an intuitive kitchen experience
It started with a packet of red chile powder from New Mexico. My mother-in-law had sent it to me after her most recent visit; it is what she uses in her kitchen, and we couldn't find it anywhere in town. I first used it in a tomato-based sauce to go with a quick, Americanized-Mexican dinner. Honestly, I wasn't impressed; I've never been to the Southwest, never had their regional cuisine... I didn't see why their chiles were such a big deal.
Come to think of it, I'd never been a big enchilada fan, anyway. Any of the sauces that appeared on someone else's entrée at a local Mexican resto did not impress me upon sampling. (I always sample. Ask my friends.) Pretty flavorless and boring, as I recall.
Then, a few weeks ago, a co-worker mentioned that authentic enchilada sauce is roux-, not tomato-based. Interesting.
Fast forward to this week, when I off-handedly simmered a batch of pinto beans and one of brown rice. I didn't have a plan, just wanted something filling to be available in the fridge. I put in the minimal flavorings: garlic, onion, salt and pepper, cumin. I figured it would make a serviceable dinner with red onion, jalapeño, chopped tomato, and corn tortillas. Wrong. Too dry, in texture and flavor. The beans' pot likker did not cut it, and a healthy dose of Trader Joe's Salsa Autentica didn't even do the trick. Charles subtly abandoned his plate, replying politely, "Oh, I had a big snack," when pressed about his light appetite.
I packed the leftovers, fresh garnish and all, into the fridge, where they would have remained if not for the tickling memory of the red chile powder. Might as well give it a try! Just now, I made a quarter-cup of light roux in a saucepot, and whisked in a few tablespoons of red chile powder and some salt. Added water, plus a few tablespoons of salsa and a shake of a few handy spices.
All of this time, I never heard a peep from the little kitchen angel who prompts me to consult the Web before following my recipe hunches, especially when they involve unfamiliar ingredients or techniques. But really, great traditional foods like enchiladas were not invented by a team of recipe developers... they evolved in communities of people who cooked out of necessity. "Hey, you know those chiles we eat with everything? Well, I ground some up and put it in my gravy. You should try it!"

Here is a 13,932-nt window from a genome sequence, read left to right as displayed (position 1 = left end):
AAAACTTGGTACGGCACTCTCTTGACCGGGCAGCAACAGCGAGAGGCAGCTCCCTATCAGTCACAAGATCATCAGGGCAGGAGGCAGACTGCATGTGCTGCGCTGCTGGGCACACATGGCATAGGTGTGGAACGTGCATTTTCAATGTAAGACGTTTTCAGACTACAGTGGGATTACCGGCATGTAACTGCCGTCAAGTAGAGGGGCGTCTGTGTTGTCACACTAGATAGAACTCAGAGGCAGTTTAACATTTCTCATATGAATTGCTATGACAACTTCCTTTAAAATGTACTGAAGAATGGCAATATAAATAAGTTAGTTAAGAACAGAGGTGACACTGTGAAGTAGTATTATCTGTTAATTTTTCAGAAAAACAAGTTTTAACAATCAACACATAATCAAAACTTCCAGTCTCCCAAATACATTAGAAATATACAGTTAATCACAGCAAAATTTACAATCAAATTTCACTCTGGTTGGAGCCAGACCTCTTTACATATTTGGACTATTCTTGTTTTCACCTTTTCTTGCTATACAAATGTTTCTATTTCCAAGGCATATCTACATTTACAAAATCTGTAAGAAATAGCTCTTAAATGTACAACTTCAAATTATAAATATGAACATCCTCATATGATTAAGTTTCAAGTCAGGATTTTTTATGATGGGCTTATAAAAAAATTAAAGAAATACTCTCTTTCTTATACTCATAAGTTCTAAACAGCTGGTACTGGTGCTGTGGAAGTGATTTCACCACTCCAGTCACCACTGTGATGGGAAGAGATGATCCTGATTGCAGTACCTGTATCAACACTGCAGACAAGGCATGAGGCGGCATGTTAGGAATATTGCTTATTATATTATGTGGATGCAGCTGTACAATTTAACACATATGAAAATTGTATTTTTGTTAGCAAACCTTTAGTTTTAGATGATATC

I reheated the forlorn beans and rice and topped them with enchilada sauce. The combination tasted much better, but lacked richness. Not more oil... avocado! Its cool creaminess would be the perfect foil to the earthy heat of the sauce. All we needed now was a little sweet and sour: I added a spritz of lime juice and soft corn tortillas and served it up. Within a few minutes, Charles requested seconds. Triumph!
So, to sum it up, here's my recipe for enchilada sauce: canola oil, wheat flour, New Mexican red chile powder, water, Salsa Autentica, cumin, salt, pepper, lime juice. Next time, I plan to add sautéed onions and garlic to the sauce, and black olives to the garnish. Really, the directions for this recipe are simply to go into your kitchen and to use an unfamiliar ingredient or technique. Don't look up a recipe, just add a few things that might taste good and keep it simple. You'll end up with something different than your usual fare, plus a great feeling of satisfaction. And the results will probably taste delicious over rice and beans.